Frank Stella, ‘Queen Mab (D-21, 1X)’, 1992, Sotheby's: Contemporary Art Day Auction

From the Catalogue

"Architecture can't fully represent the chaos and turmoil that are part of the human personality, but you need to put some of that turmoil into the architecture, or it isn't real." —Frank Stella

Courtesy of Sotheby's

New York, Knoedler Gallery & Company, Frank Stella: Recent Painting, 1994
New York, Knoedler Gallery & Company, Frank Stella: Multiple Dimensions in the Nineties, May - June 1998

Robert Wallace, Frank Stella’s Moby-Dick: Words and Shapes, Ann Arbor 2000, cat. no. 61, p. 177, illustrated in color

Knoedler Gallery & Company, New York
Acquired from the above by the present owner in March 2004

About Frank Stella

Frank Stella, an iconic figure of postwar American art, is considered the most influential painter of a generation that moved beyond Abstract Expressionism toward Minimalism. In his early work, Stella attempted to drain any external meaning or symbolism from painting, reducing his images to geometric form and eliminating illusionistic effects. His goal was to make paintings in which pictorial force came from materiality, not from symbolic meaning. He famously quipped, “What you see is what you see,” a statement that became the unofficial credo of Minimalist practice. In the 1980s and '90s, Stella turned away from Minimalism, adopting a more additive approach for a series of twisting, monumental, polychromatic metal wall reliefs and sculptures based on Herman Melville’s Moby Dick.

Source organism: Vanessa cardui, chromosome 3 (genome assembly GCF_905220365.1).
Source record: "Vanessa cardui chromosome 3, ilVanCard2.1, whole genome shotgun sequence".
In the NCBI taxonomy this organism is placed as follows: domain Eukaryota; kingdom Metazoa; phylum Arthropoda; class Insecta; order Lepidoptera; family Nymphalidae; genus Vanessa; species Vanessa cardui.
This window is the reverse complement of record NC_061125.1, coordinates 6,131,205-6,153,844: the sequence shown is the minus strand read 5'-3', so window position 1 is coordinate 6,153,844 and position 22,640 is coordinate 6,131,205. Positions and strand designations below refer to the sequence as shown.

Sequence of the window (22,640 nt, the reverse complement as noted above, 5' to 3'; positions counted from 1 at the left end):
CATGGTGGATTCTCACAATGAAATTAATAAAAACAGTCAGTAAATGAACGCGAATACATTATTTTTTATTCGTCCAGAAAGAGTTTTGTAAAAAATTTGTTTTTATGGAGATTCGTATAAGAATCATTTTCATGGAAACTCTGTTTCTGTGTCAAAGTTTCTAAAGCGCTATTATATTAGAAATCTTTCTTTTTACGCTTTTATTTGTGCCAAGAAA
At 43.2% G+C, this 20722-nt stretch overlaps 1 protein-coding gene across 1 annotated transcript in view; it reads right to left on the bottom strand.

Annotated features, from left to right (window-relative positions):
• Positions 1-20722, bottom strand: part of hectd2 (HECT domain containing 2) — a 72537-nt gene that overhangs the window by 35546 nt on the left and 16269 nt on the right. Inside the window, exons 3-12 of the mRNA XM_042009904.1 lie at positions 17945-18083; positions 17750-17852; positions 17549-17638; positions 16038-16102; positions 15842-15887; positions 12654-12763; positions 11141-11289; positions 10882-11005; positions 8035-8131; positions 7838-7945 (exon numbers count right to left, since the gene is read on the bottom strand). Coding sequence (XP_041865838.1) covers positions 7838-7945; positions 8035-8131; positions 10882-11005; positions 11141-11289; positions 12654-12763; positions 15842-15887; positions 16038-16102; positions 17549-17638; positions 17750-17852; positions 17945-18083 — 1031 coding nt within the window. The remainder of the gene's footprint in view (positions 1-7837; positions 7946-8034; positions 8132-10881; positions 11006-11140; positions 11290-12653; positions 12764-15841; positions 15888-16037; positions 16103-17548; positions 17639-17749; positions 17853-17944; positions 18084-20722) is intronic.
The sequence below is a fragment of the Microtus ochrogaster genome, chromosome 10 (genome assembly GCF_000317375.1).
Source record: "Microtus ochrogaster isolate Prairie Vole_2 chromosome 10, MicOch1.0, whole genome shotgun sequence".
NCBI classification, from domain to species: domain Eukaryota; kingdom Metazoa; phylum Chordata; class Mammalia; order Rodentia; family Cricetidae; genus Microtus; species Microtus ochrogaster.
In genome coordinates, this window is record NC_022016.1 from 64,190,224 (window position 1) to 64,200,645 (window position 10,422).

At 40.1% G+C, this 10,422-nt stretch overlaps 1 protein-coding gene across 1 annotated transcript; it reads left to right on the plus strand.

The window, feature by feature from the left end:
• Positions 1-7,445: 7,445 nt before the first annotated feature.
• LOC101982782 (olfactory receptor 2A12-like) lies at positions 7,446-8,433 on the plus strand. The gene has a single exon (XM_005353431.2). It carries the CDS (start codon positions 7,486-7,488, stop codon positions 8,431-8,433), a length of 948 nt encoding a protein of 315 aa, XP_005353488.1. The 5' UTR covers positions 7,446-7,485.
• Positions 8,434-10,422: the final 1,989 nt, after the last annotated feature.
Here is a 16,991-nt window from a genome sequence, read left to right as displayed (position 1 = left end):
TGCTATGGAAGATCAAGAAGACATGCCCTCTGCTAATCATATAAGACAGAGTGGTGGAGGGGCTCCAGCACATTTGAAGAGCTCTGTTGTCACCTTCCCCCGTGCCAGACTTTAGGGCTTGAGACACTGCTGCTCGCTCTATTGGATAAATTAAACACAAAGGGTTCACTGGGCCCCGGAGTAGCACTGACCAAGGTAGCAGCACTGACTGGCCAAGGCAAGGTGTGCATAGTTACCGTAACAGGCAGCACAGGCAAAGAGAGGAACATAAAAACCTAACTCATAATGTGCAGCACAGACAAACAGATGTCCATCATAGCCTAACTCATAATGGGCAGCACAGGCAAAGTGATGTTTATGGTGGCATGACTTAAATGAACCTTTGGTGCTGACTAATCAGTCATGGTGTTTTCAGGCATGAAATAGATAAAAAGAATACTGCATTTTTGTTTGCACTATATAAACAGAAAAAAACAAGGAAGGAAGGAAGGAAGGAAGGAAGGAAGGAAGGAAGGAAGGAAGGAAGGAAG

American, b. 1936, Malden, Massachusetts, based in New York and Rock Tavern, New York